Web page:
• Choose the brightest set of fluorochromes for your instrument.
• Minimize the spectral overlap through choosing the right fluorescent labels.
• Combine the brightest label with the protein which has the lowest level of expression, and vice versa.
• When using secondary antibodies - All the primary antibodies have been raised in different species to ensure cross labeling via the secondary antibodies is not encountered. The secondary antibodies recognize one of the species exclusively.
• Sample autofluorescence is sometimes a problem and must be taken in to consideration when choosing your antibody's fluorochrome conjugated. Check the specificity of the signal by fluorescence microscopy. Avoiding those channels when choosing fluorochromes or making sure that the signal from your fluorochromes is significantly higher than your autofluorescence.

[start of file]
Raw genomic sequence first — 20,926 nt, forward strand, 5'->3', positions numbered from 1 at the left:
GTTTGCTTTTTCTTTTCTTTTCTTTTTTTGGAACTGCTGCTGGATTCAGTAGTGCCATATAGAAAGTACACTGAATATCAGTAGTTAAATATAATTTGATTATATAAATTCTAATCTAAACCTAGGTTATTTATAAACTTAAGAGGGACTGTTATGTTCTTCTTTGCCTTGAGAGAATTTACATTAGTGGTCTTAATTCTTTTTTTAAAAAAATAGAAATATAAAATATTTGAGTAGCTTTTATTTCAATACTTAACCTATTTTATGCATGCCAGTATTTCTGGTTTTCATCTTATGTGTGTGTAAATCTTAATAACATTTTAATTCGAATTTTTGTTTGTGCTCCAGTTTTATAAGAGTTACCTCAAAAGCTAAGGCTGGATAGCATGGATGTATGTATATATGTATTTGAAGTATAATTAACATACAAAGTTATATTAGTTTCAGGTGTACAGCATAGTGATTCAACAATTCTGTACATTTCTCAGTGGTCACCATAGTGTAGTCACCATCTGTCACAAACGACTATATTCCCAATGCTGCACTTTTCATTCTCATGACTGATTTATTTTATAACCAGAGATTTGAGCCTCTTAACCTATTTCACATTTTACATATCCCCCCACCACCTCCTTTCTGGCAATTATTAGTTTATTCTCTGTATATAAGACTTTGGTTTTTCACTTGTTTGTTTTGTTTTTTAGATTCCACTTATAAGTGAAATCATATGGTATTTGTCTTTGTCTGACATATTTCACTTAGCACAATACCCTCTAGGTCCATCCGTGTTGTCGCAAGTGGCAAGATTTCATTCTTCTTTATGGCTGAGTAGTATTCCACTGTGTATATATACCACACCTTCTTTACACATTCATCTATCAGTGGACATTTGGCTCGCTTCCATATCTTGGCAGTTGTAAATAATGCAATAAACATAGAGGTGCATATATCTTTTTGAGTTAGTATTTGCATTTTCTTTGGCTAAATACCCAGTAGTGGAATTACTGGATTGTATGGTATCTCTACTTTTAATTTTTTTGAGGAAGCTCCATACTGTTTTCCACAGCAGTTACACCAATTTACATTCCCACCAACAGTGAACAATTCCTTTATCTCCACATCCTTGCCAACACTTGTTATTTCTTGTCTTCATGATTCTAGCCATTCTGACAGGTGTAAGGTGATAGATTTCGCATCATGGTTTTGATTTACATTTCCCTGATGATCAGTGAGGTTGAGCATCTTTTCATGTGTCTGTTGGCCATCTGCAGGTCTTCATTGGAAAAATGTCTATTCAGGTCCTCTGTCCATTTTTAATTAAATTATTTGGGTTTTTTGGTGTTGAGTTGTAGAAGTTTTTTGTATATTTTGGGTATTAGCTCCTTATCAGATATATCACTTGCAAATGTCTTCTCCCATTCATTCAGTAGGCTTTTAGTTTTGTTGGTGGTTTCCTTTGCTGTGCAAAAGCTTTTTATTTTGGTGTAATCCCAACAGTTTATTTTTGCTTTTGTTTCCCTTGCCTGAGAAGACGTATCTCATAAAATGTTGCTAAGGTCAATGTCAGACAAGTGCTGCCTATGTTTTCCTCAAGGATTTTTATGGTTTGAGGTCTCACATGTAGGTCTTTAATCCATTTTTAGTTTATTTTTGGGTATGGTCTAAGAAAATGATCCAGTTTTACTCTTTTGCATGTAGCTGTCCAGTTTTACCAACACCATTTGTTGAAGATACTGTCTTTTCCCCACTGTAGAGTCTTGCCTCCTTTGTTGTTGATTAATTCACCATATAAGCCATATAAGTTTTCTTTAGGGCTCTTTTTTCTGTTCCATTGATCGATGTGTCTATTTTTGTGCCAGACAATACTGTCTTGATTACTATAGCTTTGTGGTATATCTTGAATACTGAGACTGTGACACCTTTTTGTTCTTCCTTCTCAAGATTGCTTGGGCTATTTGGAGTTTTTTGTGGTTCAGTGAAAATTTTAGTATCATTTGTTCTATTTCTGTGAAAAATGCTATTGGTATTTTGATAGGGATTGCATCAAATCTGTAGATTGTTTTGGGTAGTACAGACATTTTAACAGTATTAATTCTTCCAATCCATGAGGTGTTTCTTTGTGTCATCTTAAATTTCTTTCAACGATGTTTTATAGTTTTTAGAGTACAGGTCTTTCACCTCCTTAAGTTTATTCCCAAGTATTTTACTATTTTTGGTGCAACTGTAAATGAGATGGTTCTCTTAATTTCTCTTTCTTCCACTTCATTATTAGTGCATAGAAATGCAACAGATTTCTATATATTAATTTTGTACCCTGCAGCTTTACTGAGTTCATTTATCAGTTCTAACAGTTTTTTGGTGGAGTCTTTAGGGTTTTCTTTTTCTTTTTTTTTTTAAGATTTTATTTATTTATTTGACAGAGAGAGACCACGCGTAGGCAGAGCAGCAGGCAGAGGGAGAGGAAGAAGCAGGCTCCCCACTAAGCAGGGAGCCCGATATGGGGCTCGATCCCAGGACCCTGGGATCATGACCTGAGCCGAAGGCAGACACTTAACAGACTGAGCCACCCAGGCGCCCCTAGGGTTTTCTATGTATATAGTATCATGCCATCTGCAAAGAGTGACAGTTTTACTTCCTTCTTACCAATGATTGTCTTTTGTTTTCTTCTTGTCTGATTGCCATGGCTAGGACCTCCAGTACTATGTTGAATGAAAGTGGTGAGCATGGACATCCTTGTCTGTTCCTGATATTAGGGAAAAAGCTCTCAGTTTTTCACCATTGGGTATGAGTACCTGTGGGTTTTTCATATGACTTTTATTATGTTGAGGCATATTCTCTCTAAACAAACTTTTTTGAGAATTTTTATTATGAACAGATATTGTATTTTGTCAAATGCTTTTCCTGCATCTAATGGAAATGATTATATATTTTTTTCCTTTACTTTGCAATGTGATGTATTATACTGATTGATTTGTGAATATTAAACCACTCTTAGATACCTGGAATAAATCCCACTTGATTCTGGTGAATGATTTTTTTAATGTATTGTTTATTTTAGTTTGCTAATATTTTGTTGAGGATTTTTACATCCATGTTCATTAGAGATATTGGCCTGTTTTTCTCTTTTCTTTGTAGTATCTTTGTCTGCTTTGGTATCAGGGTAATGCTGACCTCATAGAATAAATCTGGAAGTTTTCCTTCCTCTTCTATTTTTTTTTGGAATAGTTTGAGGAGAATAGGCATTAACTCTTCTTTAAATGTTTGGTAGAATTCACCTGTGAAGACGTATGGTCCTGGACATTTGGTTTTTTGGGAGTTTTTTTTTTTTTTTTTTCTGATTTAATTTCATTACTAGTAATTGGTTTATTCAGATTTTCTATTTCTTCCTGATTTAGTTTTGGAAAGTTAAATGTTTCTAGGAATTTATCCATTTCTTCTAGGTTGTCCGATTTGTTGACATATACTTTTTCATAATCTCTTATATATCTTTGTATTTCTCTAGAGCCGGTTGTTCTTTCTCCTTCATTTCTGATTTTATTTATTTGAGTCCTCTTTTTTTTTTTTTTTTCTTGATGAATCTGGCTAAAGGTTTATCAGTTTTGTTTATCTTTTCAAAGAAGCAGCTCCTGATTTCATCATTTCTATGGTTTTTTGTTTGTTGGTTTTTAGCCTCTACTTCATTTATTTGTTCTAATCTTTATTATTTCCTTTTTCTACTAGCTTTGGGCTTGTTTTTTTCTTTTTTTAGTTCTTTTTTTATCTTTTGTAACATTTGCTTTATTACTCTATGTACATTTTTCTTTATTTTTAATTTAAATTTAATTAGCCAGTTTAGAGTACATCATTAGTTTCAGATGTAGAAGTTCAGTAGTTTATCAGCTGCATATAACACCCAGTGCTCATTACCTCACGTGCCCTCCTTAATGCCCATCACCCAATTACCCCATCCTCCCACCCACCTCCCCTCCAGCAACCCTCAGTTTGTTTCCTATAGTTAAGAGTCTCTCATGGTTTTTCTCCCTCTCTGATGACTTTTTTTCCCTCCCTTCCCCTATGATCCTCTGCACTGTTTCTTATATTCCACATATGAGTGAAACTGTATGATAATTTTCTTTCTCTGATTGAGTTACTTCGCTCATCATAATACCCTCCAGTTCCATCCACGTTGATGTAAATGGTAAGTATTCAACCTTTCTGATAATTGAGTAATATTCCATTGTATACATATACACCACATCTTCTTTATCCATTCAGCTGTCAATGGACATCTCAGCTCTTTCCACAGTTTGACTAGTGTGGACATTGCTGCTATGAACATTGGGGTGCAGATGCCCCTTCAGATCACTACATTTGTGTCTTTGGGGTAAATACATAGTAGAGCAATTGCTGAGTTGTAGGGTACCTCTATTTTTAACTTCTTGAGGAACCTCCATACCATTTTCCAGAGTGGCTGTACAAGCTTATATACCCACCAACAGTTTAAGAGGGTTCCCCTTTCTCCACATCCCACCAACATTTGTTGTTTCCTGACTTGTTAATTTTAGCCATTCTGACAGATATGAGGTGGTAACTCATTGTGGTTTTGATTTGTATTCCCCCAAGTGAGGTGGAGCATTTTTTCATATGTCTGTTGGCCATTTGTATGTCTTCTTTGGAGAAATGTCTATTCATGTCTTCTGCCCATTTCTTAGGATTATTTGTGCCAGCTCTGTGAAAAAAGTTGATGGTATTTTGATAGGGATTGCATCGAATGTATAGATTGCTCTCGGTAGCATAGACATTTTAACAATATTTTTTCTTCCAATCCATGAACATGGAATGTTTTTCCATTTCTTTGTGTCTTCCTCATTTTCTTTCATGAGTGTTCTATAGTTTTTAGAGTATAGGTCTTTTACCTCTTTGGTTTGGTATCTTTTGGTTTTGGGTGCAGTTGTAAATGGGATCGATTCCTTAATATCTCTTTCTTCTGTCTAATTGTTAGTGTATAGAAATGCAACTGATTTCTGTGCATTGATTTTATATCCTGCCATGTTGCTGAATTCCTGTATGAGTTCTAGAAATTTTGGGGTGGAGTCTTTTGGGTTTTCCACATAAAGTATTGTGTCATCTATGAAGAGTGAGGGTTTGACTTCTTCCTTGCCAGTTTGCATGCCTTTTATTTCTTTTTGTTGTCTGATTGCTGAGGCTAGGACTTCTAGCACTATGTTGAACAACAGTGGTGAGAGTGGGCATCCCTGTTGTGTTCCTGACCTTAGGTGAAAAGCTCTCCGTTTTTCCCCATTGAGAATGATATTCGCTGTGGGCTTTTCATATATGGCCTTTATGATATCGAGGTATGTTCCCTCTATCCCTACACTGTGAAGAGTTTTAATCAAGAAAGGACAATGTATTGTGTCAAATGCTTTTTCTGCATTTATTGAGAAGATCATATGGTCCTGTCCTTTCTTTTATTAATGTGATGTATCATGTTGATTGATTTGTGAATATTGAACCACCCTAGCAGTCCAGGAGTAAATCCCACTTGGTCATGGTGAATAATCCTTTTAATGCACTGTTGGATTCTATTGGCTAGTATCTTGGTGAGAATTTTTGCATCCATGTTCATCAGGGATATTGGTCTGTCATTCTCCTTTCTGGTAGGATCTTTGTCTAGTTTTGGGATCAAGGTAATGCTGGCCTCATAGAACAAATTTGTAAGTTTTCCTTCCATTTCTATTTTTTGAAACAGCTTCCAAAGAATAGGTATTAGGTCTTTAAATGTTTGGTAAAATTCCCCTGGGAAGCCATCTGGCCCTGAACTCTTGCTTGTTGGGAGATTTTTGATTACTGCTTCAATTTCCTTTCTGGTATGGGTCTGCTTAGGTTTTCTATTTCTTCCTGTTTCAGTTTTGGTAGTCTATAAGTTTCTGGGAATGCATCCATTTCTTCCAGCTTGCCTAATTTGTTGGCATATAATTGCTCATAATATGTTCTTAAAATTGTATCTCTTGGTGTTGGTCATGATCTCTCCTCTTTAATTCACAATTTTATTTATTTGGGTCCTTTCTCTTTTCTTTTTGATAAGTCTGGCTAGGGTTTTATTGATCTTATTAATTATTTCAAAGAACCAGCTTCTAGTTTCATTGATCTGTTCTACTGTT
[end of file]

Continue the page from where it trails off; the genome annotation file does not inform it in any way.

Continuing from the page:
Fluorescently conjugated secondaries - for multi-color analysis there is a preference for scientists to use secondary antibodies conjugated to fluorescent labels. Due to their novel electronic configurations, fluorochromes have a unique and characteristic spectra for absorption and emission - a single dye is excited at a particular wavelength and emits a photon at another wavelength. Alternatively, a tandem dye consists of a donor and acceptor fluorochrome molecules being placed in close proximity, allowing for energy transfer between the two. The tandem dye is excited at the excitation wavelength of the acceptor molecule and emits a photon at the emission wavelength of the donor molecule.